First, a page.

January-February 2016 | NANTICOKE NAVIGATORS




Long before any serious discussion of civil rights, free blacks in Sussex County were trusted as the pilots of large ships navigating the Nanticoke River

Written By: Nick Brandi | Photographer: GRANT L. GURSKY

Concord is an unincorporated community in Sussex County that sits less than four miles east of Seaford. Within the tiny hamlet is a section called Pilot Town, where black families and white have been living together in peace and harmony since before the Revolutionary War. It got its name for the many black pilots who lived in the area and piloted vessels down the Nanticoke River to Chesapeake Bay.

Oral histories exist about the black river pilots of the Nanticoke. These were skilled seamen with enormous responsibilities. They not only guided large ships safely up and down the winding river, to and from its mouth, avoiding hazards and protecting the ship and its crew, they were also responsible for valuable, sometimes irreplaceable cargo that would be worth millions of dollars today. These able mariners worked out of Pilot Town and used Seaford as their key port for supplies. After navigating the Nanticoke to and from the Chesapeake, they would resume their positions as sailors of the Eastern Seaboard before returning home.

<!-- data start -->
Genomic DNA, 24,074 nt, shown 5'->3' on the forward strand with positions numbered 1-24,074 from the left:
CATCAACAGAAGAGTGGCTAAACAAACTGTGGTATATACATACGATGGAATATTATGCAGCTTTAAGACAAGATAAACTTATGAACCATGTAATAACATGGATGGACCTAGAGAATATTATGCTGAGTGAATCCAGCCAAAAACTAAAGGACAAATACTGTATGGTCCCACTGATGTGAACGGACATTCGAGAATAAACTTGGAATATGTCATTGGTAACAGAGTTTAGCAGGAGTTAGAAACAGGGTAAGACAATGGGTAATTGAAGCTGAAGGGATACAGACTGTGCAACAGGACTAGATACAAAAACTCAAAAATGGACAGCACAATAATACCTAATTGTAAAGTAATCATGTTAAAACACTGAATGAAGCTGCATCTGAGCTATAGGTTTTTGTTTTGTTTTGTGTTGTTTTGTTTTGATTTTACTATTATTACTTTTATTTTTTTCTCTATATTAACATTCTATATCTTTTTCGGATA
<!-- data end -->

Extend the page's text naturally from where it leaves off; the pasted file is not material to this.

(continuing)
Back in 1787, only whites could be pilot apprentices under Maryland law, though there already had been many blacks who were functioning successfully as full-fledged pilots. They were a class exempted from the law. As of 1853, local pilots could be legally used on the rivers of the Eastern Shore irrespective of race, but it wouldn’t be until 1979, 126 years later and only 36 years ago, that an African-American named Avis Bailey was officially granted a license as a pilot in the state of Maryland.

Today, little evidence remains of these stalwart men, only a few names, like Cann Laws and George Laws, and some stories to go with them. A Delaware Public Archives historic marker at Pilot Town in Concord provides the basic history. What is known, however, is that these savvy seamen were able to excel at their vital vocation despite the prejudice that would have undoubtedly confronted them on a regular basis. 

The Seaford Museum has created an exhibit in commemoration of these brave barrier breakers that includes a ship’s-helm diorama, navigational game, virtual docent on ships of the Chesapeake and informational signage about being a pilot.

The display will ultimately serve as the entranceway to the museum’s new maritime history gallery.

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